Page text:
Tuesday, November 22, 2011

The Silence (Tystnaden) (1963)

Sometimes words aren’t necessary to convey meaning or emotion. Quiet is as effective as any spoken language or detailed text. Master filmmaker Ingmar Bergman’s “The Silence (Tystnaden)” which shocked the audience at the time of its release goes way ahead of its time and proves just that.

Writing about the plot isn’t going to serve any purpose here. There isn’t a conventional “plot” to speak of. “The Silence” mostly explores the three principal characters and their emotional chemistry. Right from the first frame, in a train compartment we are introduced to sisters Anna (Gunnel Lindblom) and Ester (Ingrid Thulin). They are accompanied by Anna’s son Johan (Jörgen Lindström), a boy of about 10. Instantly we gain knowledge that something isn’t right between the sisters. We also know that Ester seems to be seriously ill with some kind of terminal illness, and Anna perhaps considers her a burden.

They halt at some huge but sparsely occupied hotel in “Timoka”. The country also seems to be on the brink of war. The language spoken there is unknown to the sisters and the locals themselves hardly communicate and if they do, in some incomprehensible language. The rest of the film follows the three characters as they spend their time in this hotel, their interactions  with the locals despite the unfamiliarity with the language at the same time, partially revealing some hidden truths about their desires, feelings, and some baffling ambiguities in their mutual relationships…..

Ingmar Bergman does an astounding job of conveying a plethora of emotions through powerful images capable of creating a tremendous impact on the viewer. As mentioned earlier, the dialog is sparse, perhaps a couple of conversations between the sisters and Johan. What  fills this canvas is the eerie and unsettling mood, the outstanding sound effects, including a particularly haunting “clock ticking” sound that appears periodically. Add to that Sven Nykvist’s flawless cinematography, with the bleak images, the ghostly shadows and partially lit halls of a near empty hotel, sometimes giving it a feel of a horror film. And then there are the characters and their interactions. Their spoken words are very few, but their expressions speak volumes about the kind of feeling they harbor about one another. Ingrid Thulin’s Ester very convincingly puts it across that she resents Anna going out and having a jolly time, including indulging in sexual encounters while she has to be confined to the indoors. But what is the real cause behind her resentment? Is she jealous of Anna’s voluptuous good looks or is she attracted to them?! And what about Johan? What kind of feelings does he really have for his mother and aunt?

A lot is said but still plenty is left unsaid. This is where the beauty of Bergman’s narration lies. And he couldn’t have handled it better. It is like partially opening the curtains of a window so you can just see part of the scenery that lies on the other side. The other half is left to imagination and interpretation. It is a frustrating as well as rewarding experience all at the same time.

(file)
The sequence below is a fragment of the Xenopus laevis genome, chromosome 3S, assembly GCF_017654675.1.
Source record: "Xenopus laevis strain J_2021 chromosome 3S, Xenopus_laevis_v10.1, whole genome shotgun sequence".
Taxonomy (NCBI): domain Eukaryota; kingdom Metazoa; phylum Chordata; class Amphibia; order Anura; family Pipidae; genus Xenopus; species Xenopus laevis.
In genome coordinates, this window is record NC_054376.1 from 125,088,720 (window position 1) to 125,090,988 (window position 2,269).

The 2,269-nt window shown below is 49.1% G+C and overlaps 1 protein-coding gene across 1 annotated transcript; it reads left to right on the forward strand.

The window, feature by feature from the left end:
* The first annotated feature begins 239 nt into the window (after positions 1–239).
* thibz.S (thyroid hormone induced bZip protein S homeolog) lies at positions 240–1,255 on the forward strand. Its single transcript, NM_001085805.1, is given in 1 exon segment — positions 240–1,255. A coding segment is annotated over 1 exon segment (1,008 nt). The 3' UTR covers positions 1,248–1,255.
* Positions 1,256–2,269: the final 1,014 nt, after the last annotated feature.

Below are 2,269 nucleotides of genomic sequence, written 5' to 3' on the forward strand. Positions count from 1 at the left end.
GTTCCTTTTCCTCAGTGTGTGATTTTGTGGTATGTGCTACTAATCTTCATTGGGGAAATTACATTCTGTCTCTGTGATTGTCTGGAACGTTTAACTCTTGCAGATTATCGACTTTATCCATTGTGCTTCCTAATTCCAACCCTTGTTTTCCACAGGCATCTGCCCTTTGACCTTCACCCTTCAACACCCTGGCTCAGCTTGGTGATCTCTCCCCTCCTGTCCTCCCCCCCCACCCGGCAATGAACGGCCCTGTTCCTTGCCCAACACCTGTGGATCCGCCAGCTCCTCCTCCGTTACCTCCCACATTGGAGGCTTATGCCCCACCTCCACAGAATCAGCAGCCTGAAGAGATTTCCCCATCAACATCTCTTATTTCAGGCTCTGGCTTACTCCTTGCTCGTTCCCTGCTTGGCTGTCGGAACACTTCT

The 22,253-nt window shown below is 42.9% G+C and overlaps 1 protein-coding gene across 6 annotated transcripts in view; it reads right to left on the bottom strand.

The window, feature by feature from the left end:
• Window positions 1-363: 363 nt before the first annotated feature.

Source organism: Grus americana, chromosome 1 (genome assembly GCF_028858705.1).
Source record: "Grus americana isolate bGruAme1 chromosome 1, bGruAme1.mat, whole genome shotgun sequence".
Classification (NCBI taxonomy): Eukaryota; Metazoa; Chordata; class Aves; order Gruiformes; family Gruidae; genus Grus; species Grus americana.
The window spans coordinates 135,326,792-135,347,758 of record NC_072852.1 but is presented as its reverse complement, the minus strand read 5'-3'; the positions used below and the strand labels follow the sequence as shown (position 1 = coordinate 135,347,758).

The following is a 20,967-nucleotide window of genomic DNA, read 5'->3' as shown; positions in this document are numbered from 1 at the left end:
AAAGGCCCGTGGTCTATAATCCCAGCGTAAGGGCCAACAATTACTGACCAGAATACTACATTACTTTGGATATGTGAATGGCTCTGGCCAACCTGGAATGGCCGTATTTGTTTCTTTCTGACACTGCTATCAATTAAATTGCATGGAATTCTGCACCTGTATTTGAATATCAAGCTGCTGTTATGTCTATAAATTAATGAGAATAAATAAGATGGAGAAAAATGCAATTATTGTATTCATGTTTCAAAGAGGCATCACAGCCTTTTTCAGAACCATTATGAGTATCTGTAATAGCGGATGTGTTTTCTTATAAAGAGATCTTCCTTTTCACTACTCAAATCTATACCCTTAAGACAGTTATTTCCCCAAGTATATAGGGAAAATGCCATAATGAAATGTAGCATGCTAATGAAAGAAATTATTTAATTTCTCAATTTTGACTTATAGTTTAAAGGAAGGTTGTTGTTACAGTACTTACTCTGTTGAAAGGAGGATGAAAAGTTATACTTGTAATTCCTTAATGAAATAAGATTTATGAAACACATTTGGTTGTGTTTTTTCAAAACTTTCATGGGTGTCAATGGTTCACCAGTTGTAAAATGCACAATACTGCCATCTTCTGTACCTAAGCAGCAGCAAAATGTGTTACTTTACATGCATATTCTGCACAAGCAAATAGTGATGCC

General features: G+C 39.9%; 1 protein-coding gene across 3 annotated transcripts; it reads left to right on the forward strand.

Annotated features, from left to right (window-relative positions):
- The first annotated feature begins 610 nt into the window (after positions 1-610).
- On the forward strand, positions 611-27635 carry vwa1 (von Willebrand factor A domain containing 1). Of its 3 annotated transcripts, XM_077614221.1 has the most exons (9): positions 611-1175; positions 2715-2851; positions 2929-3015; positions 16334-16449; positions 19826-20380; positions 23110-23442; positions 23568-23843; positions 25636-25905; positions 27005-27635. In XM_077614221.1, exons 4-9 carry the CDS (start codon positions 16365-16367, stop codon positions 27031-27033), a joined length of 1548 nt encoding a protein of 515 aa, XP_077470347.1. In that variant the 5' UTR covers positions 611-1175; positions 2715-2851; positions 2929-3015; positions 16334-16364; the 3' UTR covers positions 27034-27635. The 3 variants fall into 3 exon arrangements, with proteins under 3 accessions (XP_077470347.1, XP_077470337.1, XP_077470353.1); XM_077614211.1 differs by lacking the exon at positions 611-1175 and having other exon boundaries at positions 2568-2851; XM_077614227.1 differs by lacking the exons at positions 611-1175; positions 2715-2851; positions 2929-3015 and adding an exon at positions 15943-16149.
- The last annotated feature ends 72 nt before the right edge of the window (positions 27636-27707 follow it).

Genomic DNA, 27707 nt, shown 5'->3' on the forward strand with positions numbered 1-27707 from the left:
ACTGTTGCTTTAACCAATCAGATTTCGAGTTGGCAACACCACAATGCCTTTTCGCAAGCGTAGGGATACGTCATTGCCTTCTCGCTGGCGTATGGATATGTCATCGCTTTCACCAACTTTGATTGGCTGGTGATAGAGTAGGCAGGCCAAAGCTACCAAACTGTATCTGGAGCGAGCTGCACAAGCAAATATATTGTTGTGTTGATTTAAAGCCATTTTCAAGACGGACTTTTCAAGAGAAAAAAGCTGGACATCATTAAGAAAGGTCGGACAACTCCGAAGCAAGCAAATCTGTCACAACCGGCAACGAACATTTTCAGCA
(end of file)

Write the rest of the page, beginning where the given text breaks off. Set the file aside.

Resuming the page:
Ingrid Thulin and Gunnel Lindblom go all out with their bravura performances. Thulin is a clear winner here as she gives a nuanced performance of an ailing writer who seeks refuge in alcohol self-medication. Her subtle display of controlled rage of being at the receiving end of nothing but spite from her younger sister along with a couple other acts of alarming intensity, all amount to one of the finest female performances I’ve ever seen. Lindblom looks gorgeous with her bewitching good looks. But she isn’t far behind with her acting either. Check out Anna’s display of searing animosity for her more intelligent elder sister. Or await that hysterical outburst towards the end. It is a breathtaking performance worth a standing ovation. The boy Jorgen Lindstrom does a superb job too, as the innocent little tyke, neglected by his mother, who keeps wandering around the empty hotel. His scenes with the Spanish performing dwarfs and the kindly old porter at the hotel are especially noteworthy.

The signature shot of 'overlapping faces', made more famous by Bergman's "Persona" later.
With the shocking imagery and some brief but daring scenes of lurid eroticism (for the time), this could very well be Bergman’s boldest film. There was considerable controversy regarding the film’s content in Sweden and other countries at the time, leading to some heavy censorship.

“Tystnaden (The Silence)” is an intensely devastating and mesmerizing character study from the Swedish master and deserves to be ranked amongst his finest; the controversies surrounding the film notwithstanding.

Score: 10/10.


  1. every review i've read of yours is of a film i've never heard of, but after reading, I want to watch. Kudos, man, and great review

  2. terrific review! I am curious to see this film now d look into Bergman.

  3. I have seen the movie in 1970s
    I was mesmerized then as I was young student I remember each and every shot filmed so effectively with very less conversation but sound and shots effective was a focus on an empty glass of water kept in a window peeping turning road on the hotel front and as it starts vibrating with high frequency due an arrival of moving army tank, the big and heavy metal vehicle passing by the turning road , finding itself very difficult to travel smoothly due to narrow road breaking the silence of the situation ---- oh it was very effective and suggestive making it parallel to the human emotions of the characters in film--- son , mother ,, and the aunt -- R Pradhan India Pune